Voices: Gordon Brown is right – the vaccine rollout is a stain on all our souls

·4-min read
‘Will Sigma, whenever it emerges, drive home the point?’  (Getty Images)
‘Will Sigma, whenever it emerges, drive home the point?’ (Getty Images)

I misread the end of this paragraph about renaming Covid variants with Greek letters as “while avoiding Sigma”. I thought, “damn right, if it gets to Sigma we really are in trouble”.

The above is a tweet, posted in May, by Kit Yates, an author and mathematical biologist at the University of Bath, in response to a Reuters story about assigning coronavirus variants Greek letters to “simplify discussion and pronunciation while avoiding stigma”.

And, well, oh dear. Looks like we really are in trouble. It seems likely that the World Health Organisation (WHO) will once again skip a couple of Greek letters for the next nasty as it did with Nu (sounds too much like “new”) and Xi (because it’s a common name) to get to Omicron.

Pi and Rho, the next couple in line, are well known for their use in mathematics and science, and so it’s a good bet that Sigma may bear the stigma of naming the next variant of concern. It may already be out there.

The latest statistics from the WHO say that 57 per cent of the world’s population has received at least one dose of a Covid-19 vaccine. Some 8.85bn doses have been administered globally, and 34.51m are being administered each day. Yay: humanity in the battle against the virus? Um, no.

Former prime minister Gordon Brown, for whom the term “statesman” is entirely appropriate, has described the global vaccination rollout as a “stain on our soul”.

With good reason: most of those doses have gone to high and middle income countries. Lots of us in the former have had three of them (myself included). By contrast, just 8.1 per cent of people in low-income countries, classified as having a per capita gross national incomes of $1,045 or less in 2020, have received at least one dose.

Omicron was first discovered in South Africa. But South Africa, an upper middle income country – per capita GNI of $4,096 to $12,695 (£3,055 to £9,470), is very good at gene sequencing. As I’ve written previously, it did the world a solid by raising the alarm, and not for the first time.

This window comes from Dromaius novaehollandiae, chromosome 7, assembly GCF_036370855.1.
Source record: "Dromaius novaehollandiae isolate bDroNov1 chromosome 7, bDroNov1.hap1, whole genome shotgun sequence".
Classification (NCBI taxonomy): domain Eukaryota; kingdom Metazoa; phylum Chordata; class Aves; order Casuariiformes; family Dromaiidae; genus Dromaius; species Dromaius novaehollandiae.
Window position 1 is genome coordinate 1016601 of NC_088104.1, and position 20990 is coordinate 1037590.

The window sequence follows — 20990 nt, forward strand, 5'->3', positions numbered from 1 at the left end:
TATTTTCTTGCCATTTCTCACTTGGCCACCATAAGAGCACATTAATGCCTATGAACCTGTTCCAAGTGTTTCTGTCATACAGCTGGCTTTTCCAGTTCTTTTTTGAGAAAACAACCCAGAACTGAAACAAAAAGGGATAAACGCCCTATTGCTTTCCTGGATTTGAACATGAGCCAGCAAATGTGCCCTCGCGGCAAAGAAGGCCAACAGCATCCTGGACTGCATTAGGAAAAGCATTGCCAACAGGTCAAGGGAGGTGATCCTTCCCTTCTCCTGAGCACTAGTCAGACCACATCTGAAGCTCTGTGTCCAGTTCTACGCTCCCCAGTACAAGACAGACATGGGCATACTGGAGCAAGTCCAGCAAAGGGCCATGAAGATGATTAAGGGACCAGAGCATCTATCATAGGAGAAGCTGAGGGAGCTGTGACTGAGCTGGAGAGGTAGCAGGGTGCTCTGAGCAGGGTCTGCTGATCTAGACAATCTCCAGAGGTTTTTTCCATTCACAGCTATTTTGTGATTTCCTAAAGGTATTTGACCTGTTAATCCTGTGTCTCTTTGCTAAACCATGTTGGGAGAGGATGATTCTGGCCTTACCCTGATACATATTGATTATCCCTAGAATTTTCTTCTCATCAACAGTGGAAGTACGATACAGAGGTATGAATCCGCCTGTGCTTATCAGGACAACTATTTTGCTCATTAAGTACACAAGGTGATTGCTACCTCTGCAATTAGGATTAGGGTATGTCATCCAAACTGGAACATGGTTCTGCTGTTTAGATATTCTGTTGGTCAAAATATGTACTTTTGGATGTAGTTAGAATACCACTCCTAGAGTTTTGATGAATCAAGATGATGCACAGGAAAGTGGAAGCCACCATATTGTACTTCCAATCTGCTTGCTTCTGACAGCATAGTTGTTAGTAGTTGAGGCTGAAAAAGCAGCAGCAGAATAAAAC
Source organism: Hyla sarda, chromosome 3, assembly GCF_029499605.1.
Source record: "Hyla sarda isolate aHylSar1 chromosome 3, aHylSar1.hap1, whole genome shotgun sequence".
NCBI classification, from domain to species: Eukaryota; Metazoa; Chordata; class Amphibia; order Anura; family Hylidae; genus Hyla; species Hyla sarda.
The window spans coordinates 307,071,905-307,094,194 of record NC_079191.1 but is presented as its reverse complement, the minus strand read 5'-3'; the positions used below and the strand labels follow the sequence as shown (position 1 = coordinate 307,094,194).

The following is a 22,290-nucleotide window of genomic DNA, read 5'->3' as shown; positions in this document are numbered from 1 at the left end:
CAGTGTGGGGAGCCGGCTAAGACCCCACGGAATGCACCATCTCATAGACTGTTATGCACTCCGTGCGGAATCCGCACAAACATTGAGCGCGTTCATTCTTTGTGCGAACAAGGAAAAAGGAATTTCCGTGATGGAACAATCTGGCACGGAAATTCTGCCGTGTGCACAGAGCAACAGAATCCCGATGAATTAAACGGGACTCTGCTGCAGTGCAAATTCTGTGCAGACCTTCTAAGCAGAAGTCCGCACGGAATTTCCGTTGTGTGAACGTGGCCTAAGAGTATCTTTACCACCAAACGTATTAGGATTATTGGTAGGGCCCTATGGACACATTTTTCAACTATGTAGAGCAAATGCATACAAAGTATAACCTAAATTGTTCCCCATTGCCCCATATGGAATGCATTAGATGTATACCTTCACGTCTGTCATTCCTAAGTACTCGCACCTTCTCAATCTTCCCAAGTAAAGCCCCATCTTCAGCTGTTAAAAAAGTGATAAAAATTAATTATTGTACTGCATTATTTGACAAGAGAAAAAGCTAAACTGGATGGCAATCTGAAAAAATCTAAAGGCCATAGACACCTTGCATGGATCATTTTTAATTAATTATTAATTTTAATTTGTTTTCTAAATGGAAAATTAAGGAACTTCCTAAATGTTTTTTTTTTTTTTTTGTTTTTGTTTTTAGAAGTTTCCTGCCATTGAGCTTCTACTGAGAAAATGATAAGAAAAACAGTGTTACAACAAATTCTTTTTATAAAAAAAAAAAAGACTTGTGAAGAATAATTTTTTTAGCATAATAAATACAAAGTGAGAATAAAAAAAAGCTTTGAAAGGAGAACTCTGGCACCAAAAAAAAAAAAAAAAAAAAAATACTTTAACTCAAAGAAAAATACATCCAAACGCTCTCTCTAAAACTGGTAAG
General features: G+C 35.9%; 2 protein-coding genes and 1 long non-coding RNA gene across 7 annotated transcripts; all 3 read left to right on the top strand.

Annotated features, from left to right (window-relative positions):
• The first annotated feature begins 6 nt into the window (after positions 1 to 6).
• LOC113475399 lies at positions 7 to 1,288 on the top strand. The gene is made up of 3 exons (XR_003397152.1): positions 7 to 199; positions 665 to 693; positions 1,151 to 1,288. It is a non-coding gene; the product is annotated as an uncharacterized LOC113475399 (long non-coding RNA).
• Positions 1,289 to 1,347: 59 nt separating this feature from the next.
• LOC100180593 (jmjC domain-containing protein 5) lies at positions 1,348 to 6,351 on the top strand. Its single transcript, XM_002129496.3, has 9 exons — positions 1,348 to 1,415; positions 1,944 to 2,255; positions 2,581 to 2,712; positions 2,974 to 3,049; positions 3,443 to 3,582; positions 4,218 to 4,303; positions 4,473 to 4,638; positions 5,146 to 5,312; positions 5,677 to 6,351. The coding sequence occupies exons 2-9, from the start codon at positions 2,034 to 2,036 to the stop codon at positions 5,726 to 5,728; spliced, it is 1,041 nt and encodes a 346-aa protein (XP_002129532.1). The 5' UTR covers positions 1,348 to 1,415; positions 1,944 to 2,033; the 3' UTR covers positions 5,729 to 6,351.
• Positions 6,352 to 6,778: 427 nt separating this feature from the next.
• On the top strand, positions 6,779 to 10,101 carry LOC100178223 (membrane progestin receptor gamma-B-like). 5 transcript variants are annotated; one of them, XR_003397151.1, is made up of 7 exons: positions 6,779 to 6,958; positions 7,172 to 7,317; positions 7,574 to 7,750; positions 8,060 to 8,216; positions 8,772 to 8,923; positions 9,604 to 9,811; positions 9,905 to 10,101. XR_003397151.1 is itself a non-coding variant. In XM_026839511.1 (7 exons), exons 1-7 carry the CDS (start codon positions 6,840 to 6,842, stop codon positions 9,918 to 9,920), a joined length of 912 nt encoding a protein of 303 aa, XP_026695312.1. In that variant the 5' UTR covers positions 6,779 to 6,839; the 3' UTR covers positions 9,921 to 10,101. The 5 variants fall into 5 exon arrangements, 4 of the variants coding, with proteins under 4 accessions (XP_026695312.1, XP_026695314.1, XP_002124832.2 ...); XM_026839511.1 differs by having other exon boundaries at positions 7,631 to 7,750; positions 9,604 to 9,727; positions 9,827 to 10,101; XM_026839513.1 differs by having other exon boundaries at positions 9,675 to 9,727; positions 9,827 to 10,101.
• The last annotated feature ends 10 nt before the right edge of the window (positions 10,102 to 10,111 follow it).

But we don’t know if South Africa, which has got at least one dose into the arms of nearly a third of its people, is where it first emerged. We can’t say with any certainty.

What we do know is that partially – or wholly – unvaccinated populations are catnip to a microbe that has already proven its ability to mutate its way around the world’s patchy defences, and is being given every assistance in doing that through the self-centred foot-dragging of wealthy nations when it comes to boosting the defences of the world’s poor.

That’s before we get to the moral outrage of our stockpiling lifesaving shots, while leaving the less well off to face the full force of the virus without the defences that are readily available to anyone that wants them here.

I felt that force of the first Covid variant before there even was a vaccine. Trying to breathe with a brick on my chest was fairly horrible in a warm house with plenty of food delivered by friends and Netflix in the background to help take my mind off it.

I can’t imagine what it must be like to experience what I did in a favela on the outskirts of a teaming city, somewhere in the global south.

The WHO has said similar things to Brown, albeit without the poetic language, telling wealthy countries that they “cannot boost their way out of the pandemic” and accusing them of worsening vaccine inequality.

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Imagine, for a moment, if a fleet of alien spaceships decided to use Sub-Saharan Africa as their base for the conquest of Earth. You’d expect the world’s great powers to put their heads together and come up with a co-ordinated military response in an attempt to send the little green men packing before they got any further or killed any more people.

Yet, faced with a microbial enemy that has sent successive waves of its forces out to plunder and kill, the rich world has largely turned its back on its neighbours, with the exception of close to expiry date surpluses from its booster programmes (Nigeria has reported having to destroy a bunch that had past the use-by date).

So yes, damn right, we’re in trouble and it is a stain on our souls. Will Sigma, whenever it emerges, drive home the point? Has Omicron?

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